Mathematics: Massachusetts

2011 Delivering Well Prepared Teachers Policy

Massachusetts relies on both coursework and standards for its general curriculum test as the basis for articulating its requirements for the mathematics content knowledge of elementary teacher candidates.

Massachusetts specifies coursework requirements regarding the following mathematics content: numbers and operations, functions and algebra, geometry and measurement, and statistics and probability.

The state has also articulated elementary teaching standards that its new general curriculum test, with a separately scored mathematics subtest, must address; these standards also cover numbers and operations, functions and algebra, geometry and measurement, and statistics and probability. Sensibly, Massachusetts specifies that candidate learning in these topics must meet the needs of elementary teachers. The state also requires that "candidates shall demonstrate that they possess both fundamental computation skills and comprehensive, in-depth understanding of K-8 mathematics. They must demonstrate not only that they know how to do elementary mathematics, but that they understand and can explain to students, in multiple ways, why it makes sense."

Massachusetts was helpful in providing NCTQ with facts that enhanced this analysis.

- Admission into Preparation Programs
- Elementary Teacher Preparation
- Elementary Teacher Preparation in Reading Instruction
- Elementary Teacher Preparation in Mathematics
- Middle School Teacher Preparation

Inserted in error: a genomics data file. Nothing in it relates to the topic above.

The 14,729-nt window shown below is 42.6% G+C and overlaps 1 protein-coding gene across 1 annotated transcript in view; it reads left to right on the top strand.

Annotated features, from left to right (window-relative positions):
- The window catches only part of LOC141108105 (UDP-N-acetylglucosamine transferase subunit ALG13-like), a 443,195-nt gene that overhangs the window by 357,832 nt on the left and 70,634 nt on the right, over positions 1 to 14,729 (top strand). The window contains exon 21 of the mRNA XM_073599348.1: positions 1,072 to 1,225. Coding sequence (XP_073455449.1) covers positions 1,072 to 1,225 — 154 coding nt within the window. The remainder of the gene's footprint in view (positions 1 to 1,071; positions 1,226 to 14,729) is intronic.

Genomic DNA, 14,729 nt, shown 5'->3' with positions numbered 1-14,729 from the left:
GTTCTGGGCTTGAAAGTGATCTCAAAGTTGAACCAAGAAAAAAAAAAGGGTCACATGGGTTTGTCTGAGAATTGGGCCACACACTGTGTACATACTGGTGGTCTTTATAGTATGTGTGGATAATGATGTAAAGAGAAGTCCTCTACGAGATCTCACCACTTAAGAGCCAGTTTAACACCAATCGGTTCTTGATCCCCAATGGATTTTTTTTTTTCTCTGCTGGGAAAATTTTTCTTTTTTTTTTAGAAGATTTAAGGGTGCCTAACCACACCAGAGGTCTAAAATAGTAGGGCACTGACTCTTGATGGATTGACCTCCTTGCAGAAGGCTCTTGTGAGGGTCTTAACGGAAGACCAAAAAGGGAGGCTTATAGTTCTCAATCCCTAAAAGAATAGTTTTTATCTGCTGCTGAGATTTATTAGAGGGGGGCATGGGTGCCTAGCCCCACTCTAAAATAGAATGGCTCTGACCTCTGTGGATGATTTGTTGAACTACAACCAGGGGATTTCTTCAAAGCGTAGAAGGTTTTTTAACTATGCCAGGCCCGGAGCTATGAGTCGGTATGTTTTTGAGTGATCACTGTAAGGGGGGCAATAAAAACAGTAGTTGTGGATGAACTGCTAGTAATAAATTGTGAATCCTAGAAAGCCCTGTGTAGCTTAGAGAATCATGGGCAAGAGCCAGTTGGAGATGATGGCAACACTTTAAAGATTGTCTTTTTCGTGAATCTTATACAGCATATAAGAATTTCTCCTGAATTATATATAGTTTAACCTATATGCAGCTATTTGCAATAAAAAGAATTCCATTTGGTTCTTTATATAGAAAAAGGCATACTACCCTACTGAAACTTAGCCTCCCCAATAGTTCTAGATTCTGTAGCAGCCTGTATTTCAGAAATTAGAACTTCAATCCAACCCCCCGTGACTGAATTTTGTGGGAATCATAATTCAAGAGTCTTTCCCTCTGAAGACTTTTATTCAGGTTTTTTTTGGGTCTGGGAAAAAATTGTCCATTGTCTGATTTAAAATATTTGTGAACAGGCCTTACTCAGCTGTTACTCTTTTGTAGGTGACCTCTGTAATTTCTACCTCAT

- Secondary Teacher Preparation
- Secondary Teacher Preparation in Science
- Secondary Teacher Preparation in Social Studies
- Special Education Teacher Preparation
- Assessing Professional Knowledge
- Student Teaching
- Teacher Preparation Program Accountability

- State Data Systems
- Evaluation of Effectiveness
- Frequency of Evaluations
- Tenure
- Licensure Advancement
- Equitable Distribution

Aspiring elementary teachers must begin to acquire a deep conceptual knowledge of the mathematics that they will teach, moving well beyond mere procedural understanding. Their training should focus on the critical areas of numbers and operations; algebra; geometry and, to a lesser degree, data analysis and probability.

To ensure that elementary teachers are well trained to teach the essential subject of mathematics, states must require teacher preparation programs to cover these four areas in coursework that it specially designed for prospective elementary teachers. Leading mathematicians and math educators have found that elementary teachers are not well served by courses designed for a general audience and that methods courses also do not provide sufficient preparation. According to Dr. Roger Howe, a mathematician at Yale University: "Future teachers do not need so much to learn more mathematics, as to reshape what they already know."